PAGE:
A pre-existing work that has been made into a film. Adaptations are often of literary or theatrical works, but musical theatre, best-selling fiction and non-fiction, comic books, computer games, children’s toys, and so on have also been regularly adapted for the cinema. Adaptations of well-known literary and theatrical texts were common in the silent era (see silent cinema; costume drama; epic film; history film) and have been a staple of virtually all national cinemas through the 20th and 21st centuries. Bram Stoker’s Dracula (1897) and Arthur Conan Doyle’s Sherlock Holmes stories (1887–1927) have been adapted in a range of national contexts but probably the most adapted author is Shakespeare, whose plays have appeared in film form as a large-budget Hollywood musical (West Side Story (Jerome Robbins and Robert Wise, US, 1961)), a historical epic set in feudal Japan (Kumonosu-jo/Throne of Blood (Akira Kurosawa, Japan, 1957)), a Bollywood musical (Angoor (Gulzar, India, 1982)), and a children’s animation (The Lion King (Roger Allers and Rob Minkoff, US, 1994)), to name but a few. Adaptations often sit within cycles associated with a particular time and place, as with the British heritage film in the 1980s (see cycle). It is claimed that adaptations account for up to 50 per cent of all Hollywood films and are consistently rated amongst the highest grossing at the box office, as aptly demonstrated by the commercial success of recent adaptations of the novels of J.R.R. Tolkien’s Lord of the Rings trilogy and J.K. Rowling’s Harry Potter series. Other varied US adaptations include: computer games (Resident Evil (Paul W.S. Anderson, 2002)), graphic novels (Ghost World (Terry Zwigoff, 2001)), comic books (The Avengers (Joss Whedon, 2012)); see also cinematic universe; superhero film), and children’s toys (Transformers: The Last Knight (Michael Bay, 2017)). A number of films also display a certain level of self-reflexivity regarding the process of adaptation, as can be seen in Adaptation (Spike Jonze, US, 2002) and The LEGO Movie (Phil Lord and Christopher Miller, 2012). A property ripe for adaptation is referred to as pre-sold; older works in particular are attractive to film producers because they are often out of copyright (see deal, the).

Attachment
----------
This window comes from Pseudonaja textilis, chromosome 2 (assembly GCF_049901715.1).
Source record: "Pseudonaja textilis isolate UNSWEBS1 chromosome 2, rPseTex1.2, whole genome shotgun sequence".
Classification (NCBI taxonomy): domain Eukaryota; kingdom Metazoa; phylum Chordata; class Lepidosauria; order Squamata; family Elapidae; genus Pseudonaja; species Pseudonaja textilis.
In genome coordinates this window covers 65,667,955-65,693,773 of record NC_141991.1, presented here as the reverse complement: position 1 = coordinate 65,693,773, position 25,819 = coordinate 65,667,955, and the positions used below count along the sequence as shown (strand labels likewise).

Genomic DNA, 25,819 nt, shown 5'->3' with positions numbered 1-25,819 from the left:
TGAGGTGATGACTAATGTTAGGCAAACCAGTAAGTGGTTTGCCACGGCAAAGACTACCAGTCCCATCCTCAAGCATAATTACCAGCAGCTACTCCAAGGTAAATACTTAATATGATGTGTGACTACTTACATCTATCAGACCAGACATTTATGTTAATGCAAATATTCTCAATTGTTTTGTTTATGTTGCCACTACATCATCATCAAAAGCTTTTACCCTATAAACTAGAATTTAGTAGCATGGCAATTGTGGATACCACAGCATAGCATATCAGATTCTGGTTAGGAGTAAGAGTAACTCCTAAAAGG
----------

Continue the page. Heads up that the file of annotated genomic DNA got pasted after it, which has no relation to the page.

The following are useful subject headings for searching the online catalog. The books on adapting source materials for films are shelved in the call number range PN 1997.85 on Baker Level 4.
Most of these are resources for actual scripts.